Artistic integrity over commercial success has been a dilemma for musicians for as long as the pioneering entrepreneurs found a way of taking music to the masses. While the former is often the route to greater credibility in industry circles, it must be a brave decision for one to shun the limelight and all the trappings derived from commercial success. English rock/blues guitarist Alvin Lee is one performer that took this brave decision in 1972 as the knock-on effects of a Woodstock performance elevated his band Ten Year After into the rock arenas of the world and in his own perception, at the mercy of the industry sharks. His breakaway album, aptly titled ON THE ROAD TO FREEDOM, started an alternative lower key career that while still colluding with some of the rock icons of the day including Stevie Winwood and Ronnie Wood, left Lee short of similar acclaim in the eyes of the ordinary public.Many years later and now in the twilight of his career, Lee has recorded a philosophical and reflective album, appropriately titled STILL ON THE ROAD TO FREEDOM that in some way has re-assured him that the correct decision was made all those years ago. For those new to the work of Alvin Lee, and there are probably many, this thirteen track self written recording is an excellent example of accomplished roots rock and ample evidence of an artist being true to himself and preserving his artistic credibility. Over the course of three quarters of an hour you will immerse yourself into an abundance of guitar driven songs that leave you in no doubt that you have just spent time in the presence of a master.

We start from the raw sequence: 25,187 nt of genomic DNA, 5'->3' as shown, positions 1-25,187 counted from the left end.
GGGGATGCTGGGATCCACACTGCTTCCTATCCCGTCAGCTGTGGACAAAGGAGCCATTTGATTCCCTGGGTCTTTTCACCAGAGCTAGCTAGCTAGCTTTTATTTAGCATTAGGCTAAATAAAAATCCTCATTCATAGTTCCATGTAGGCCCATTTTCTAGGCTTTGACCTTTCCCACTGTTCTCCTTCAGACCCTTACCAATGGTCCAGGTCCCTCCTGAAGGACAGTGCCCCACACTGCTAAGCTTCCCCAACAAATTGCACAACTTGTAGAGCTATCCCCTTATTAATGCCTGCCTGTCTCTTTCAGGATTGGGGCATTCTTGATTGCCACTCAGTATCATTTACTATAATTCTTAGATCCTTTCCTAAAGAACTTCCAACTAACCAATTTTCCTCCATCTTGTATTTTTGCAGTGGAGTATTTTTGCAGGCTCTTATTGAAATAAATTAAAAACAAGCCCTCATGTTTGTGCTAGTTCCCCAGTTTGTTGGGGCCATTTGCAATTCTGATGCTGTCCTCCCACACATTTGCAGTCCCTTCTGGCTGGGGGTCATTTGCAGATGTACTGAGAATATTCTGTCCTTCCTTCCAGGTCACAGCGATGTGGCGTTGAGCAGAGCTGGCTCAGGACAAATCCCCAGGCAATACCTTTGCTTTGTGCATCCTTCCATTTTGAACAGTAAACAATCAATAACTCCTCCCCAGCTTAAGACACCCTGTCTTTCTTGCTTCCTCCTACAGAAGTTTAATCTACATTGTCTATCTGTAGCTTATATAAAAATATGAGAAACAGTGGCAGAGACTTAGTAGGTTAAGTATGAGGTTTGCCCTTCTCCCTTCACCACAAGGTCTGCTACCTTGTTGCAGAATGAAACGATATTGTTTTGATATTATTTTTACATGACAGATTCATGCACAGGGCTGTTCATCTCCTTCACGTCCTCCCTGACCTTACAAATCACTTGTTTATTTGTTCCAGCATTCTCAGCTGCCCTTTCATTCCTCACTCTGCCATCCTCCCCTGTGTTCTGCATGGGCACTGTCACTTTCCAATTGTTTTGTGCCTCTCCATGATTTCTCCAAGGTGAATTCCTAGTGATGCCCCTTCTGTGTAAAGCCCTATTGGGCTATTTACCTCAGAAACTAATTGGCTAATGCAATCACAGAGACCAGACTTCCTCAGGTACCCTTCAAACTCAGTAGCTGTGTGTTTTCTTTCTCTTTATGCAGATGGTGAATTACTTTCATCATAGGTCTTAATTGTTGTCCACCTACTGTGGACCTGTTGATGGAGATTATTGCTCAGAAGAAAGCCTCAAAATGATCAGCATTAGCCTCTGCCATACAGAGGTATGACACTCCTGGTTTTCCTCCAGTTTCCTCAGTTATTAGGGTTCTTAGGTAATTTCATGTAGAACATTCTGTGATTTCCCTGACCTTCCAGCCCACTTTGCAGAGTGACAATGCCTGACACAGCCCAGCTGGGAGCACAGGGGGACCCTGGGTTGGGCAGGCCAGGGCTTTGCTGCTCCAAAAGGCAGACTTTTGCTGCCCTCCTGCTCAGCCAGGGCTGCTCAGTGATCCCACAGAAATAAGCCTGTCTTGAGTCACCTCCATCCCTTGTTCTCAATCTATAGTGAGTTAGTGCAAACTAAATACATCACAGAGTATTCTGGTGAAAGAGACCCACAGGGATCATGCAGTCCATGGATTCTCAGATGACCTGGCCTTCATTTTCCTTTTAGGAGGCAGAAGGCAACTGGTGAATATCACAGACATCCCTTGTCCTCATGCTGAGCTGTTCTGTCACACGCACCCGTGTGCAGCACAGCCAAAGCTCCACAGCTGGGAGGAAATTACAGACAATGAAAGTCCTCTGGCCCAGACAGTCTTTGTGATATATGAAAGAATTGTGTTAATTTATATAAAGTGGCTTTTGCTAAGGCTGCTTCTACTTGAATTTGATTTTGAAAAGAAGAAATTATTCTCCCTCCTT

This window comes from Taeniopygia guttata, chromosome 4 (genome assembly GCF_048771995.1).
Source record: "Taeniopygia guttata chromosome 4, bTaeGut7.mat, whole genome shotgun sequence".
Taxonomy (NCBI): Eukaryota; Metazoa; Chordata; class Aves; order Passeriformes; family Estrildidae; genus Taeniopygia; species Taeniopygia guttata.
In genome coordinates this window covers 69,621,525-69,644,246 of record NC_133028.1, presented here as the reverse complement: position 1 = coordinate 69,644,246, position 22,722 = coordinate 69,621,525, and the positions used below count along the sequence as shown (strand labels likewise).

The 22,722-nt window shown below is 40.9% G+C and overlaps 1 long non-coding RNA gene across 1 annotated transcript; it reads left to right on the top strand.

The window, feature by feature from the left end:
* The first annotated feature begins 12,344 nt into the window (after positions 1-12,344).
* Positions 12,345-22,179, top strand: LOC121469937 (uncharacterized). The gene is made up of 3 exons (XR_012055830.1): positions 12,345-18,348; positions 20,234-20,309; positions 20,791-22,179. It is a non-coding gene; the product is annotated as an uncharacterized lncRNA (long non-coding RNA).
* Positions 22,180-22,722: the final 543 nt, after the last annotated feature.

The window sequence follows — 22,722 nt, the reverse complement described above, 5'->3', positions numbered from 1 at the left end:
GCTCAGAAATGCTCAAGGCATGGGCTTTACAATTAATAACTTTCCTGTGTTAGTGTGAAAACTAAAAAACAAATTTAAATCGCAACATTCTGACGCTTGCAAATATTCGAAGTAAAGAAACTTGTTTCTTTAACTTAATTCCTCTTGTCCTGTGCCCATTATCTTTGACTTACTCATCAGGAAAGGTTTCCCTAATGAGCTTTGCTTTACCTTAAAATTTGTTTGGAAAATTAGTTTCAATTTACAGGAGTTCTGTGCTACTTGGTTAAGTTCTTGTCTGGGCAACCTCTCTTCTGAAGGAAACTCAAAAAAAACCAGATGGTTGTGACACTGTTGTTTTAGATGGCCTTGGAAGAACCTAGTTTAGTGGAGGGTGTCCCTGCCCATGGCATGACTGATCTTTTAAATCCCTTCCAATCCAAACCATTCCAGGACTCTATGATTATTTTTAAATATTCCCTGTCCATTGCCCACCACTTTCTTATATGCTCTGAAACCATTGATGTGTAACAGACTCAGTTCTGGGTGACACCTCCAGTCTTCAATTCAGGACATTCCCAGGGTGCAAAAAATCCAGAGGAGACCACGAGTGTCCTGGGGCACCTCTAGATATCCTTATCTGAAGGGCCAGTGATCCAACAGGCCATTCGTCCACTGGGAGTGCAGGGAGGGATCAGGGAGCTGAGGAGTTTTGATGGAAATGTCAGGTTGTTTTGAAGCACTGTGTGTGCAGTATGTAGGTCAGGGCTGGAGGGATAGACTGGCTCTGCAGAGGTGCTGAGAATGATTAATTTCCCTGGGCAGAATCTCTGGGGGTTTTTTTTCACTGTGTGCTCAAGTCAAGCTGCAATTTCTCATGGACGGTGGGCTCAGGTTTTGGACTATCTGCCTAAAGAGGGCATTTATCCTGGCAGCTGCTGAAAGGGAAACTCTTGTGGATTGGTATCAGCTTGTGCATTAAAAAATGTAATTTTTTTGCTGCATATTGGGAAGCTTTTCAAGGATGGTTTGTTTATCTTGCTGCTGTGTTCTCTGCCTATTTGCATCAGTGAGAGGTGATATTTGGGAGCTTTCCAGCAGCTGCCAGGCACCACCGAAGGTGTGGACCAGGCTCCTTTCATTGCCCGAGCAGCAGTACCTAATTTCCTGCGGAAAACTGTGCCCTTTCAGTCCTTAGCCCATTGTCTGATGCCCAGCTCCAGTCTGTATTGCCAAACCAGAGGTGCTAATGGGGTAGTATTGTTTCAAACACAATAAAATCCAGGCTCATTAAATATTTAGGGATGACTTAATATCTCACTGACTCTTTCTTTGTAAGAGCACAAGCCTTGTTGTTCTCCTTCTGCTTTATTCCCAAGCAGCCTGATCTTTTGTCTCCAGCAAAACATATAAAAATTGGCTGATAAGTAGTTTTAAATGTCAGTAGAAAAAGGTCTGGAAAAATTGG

The album bursts into life with an opening track named after the title of the album ‘Still on the Road to Freedom’ and the rock overtures of this song set the scene for a body of work that will eventually incorporate many styles of guitar inspired music including acoustic, rock ‘n roll, blues as well as straight down the middle pure rock. A couple of tracks into the album you have the very 60’s feel to the song ‘Midnight Creeper’ with its Hammond organ contribution, which epitomises the steady rise of Lee’s standing during this critical decade in the evolution of rock music. One of the album’s personal favourite tracks is the blues infused harmonica laced sound on ‘Save My Stuff’, a style Lee returns to later in ‘Blues Got Me So Bad’ . Another highlight of the record is ‘I’m A Lucky Man’, a rock n’ roll flavoured number that illustrates the influences Lee must have had in his formative years of listening and being inspired by popular music. On a couple occasions, the vocals of Lee take a back seat as he lets his guitar skills have the centre stage to themselves with a pair of instrumentals. ‘Songs of the Red Rock Mountain’ and ‘Down Line Rock’ are the two aforementioned tracks with the former a more tranquil piece that glides you through its listening. The range of guitar sounds expands further with the acoustic nature of ‘Walk On, Walk Tall’.To demonstrate the reflective side of this album, there are echoes of Woodstock in ‘Back In ‘69’ with its references to protest songs, both past and present, and Lee chooses to conclude the collection of songs, which have been four years in the compilation, with a version of the old Ten Year After song ‘Love Like A Man 2’. The sleeve notes which Lee has penned suggest a satisfaction in how his career has panned out and might just serve as an inspiration to an artist today which may be in the fortunate position to face the same choice he had to make forty years ago. So even if you are a latecomer to the work of Alvin Lee, check this album out for yourself and see an example of an artist preserving their own artistic integrity.